November 2007, Chantier Public, Lyon, France

How complicated can a machine be to cook simple foods?

Inspired by the french cuisine I wanted to explore new ways to cook simple dishes. My idea was creating a machine to produce "les oeufs au plat / egg sunny-side up". Nowadays machines around us replace a lot of manual work but we often do not understand the details of their function. My machineĀ“s moving parts are clearly visible but difficult to adjust. A person was integrated in the process to include a human factor (someone needed to crush the egg).
Looking backwards the performance raises a couple of questions, I was not aware of in the beginning.

How much are we used to have 100% working machines in our daily life? Obviously my machine was not engineered from precise parts, but put together with spare wood and lots of tape and glue. What was the audience expectation in this performance?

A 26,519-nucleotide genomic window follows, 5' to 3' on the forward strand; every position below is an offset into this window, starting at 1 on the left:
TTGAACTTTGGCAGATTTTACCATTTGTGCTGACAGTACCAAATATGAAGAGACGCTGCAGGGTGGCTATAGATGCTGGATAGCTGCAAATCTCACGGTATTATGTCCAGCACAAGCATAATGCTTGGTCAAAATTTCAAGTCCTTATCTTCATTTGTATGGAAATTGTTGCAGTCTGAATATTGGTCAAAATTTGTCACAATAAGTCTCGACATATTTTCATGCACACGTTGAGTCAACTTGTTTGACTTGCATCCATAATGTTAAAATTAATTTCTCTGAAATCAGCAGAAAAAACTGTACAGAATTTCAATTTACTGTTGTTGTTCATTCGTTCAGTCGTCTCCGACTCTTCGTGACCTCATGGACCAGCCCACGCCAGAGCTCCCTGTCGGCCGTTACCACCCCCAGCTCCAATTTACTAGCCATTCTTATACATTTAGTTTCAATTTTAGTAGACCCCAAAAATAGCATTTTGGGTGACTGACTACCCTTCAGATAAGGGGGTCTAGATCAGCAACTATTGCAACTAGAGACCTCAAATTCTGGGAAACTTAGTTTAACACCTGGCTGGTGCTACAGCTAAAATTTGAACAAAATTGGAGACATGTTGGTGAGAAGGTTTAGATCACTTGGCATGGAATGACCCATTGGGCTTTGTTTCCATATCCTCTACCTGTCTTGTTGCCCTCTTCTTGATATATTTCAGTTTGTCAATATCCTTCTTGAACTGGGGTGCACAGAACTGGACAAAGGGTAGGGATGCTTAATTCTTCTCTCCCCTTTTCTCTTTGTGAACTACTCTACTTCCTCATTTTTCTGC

It took one hour to successfully complete the parcours the first fried egg. The 60 visitors of the exhibition were observing the poor artist and the un-perfect machine in silence. I asked if anybody could help to adjust and improve the machine, but nobody wanted to assist me. Did the audience imagine that they were also part of the performance?

Would the performance have been more interesting if the machine worked without any stops?
Is the artists' authority damaged if someone assists?
Each "failure", every time the machine stopped, there was an occasion that someone could have joined to "repair" the machine with me.

Les oeufs au plat II , Paris